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Front Microbiol. 2012 Aug 10;3:298. doi: 10.3389/fmicb.2012.00298. eCollection 2012.

Bacteriochlorophyll f: properties of chlorosomes containing the "forbidden chlorophyll".

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Department of Biochemistry and Molecular Biology, The Pennsylvania State University, University Park PA, USA.


The chlorosomes of green sulfur bacteria (GSB) are mainly assembled from one of three types of bacteriochlorophylls (BChls), BChls c, d, and e. By analogy to the relationship between BChl c and BChl d (20-desmethyl-BChl c), a fourth type of BChl, BChl f (20-desmethyl-BChl e), should exist but has not yet been observed in nature. The bchU gene (bacteriochlorophyllide C-20 methyltransferase) of the brown-colored green sulfur bacterium Chlorobaculum limnaeum was inactivated by conjugative transfer from Eshcerichia coli and homologous recombination of a suicide plasmid carrying a portion of the bchU. The resulting bchU mutant was greenish brown in color and synthesized BChl f(F). The chlorosomes of the bchU mutant had similar size and polypeptide composition as those of the wild type (WT), but the Q(y) absorption band of the BChl f aggregates was blue-shifted 16 nm (705 nm vs. 721 nm for the WT). Fluorescence spectroscopy showed that energy transfer to the baseplate was much less efficient in chlorosomes containing BChl f than in WT chlorosomes containing BChl e. When cells were grown at high irradiance with tungsten or fluorescent light, the WT and bchU mutant had identical growth rates. However, the WT grew about 40% faster than the bchU mutant at low irradiance (10 μmol photons m(-2) s(-1)). Less efficient energy transfer from BChl f aggregates to BChl a in the baseplate, the much slower growth of the strain producing BChl f relative to the WT, and competition from other phototrophs, may explain why BChl f is not observed naturally.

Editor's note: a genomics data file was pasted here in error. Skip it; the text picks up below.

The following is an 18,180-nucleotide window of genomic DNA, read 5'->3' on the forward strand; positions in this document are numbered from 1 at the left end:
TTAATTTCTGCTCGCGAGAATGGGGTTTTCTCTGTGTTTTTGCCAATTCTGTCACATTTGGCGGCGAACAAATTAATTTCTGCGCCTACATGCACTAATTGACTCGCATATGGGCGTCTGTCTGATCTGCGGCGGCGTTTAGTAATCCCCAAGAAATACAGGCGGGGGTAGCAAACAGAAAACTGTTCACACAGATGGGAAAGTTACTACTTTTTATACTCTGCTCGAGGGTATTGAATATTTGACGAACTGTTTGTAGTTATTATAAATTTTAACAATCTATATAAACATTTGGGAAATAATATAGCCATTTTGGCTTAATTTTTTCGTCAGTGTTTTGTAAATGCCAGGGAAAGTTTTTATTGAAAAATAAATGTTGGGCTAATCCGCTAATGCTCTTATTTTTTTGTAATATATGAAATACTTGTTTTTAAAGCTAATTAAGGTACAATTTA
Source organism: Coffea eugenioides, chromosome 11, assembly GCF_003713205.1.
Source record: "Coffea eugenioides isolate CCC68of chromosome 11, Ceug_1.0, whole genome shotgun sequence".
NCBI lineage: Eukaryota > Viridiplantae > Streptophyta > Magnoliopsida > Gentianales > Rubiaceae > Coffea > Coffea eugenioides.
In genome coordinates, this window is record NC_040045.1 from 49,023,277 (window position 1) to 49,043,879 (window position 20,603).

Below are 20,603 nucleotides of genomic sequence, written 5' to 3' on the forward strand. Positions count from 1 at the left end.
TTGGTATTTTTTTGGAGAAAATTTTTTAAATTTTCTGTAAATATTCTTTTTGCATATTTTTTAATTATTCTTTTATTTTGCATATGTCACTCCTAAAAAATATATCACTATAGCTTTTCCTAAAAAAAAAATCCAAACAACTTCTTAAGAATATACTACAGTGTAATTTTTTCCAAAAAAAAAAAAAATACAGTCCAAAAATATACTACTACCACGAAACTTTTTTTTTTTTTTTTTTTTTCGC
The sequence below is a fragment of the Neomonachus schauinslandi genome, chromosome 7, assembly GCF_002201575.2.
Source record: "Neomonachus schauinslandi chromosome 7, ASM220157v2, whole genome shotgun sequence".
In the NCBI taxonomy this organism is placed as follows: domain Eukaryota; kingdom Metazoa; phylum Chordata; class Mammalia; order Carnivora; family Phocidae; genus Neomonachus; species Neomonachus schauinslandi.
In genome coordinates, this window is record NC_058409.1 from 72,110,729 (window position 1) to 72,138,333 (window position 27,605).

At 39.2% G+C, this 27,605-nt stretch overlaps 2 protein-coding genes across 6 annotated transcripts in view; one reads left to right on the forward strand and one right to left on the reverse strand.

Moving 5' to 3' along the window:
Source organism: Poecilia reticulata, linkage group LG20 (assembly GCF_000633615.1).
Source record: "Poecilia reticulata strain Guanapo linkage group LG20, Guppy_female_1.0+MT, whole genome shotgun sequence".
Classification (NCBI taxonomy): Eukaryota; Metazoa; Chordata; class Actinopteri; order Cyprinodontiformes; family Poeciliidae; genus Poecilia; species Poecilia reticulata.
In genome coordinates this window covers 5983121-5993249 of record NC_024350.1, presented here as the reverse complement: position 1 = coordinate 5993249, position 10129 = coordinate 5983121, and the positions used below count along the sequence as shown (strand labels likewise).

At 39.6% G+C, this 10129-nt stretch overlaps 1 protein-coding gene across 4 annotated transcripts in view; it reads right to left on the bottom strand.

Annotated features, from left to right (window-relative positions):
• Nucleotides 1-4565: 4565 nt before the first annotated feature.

Chlorobium limnaeum; bacteriochlorophyll; chlorosomes; green sulfur bacterium; photosynthesis

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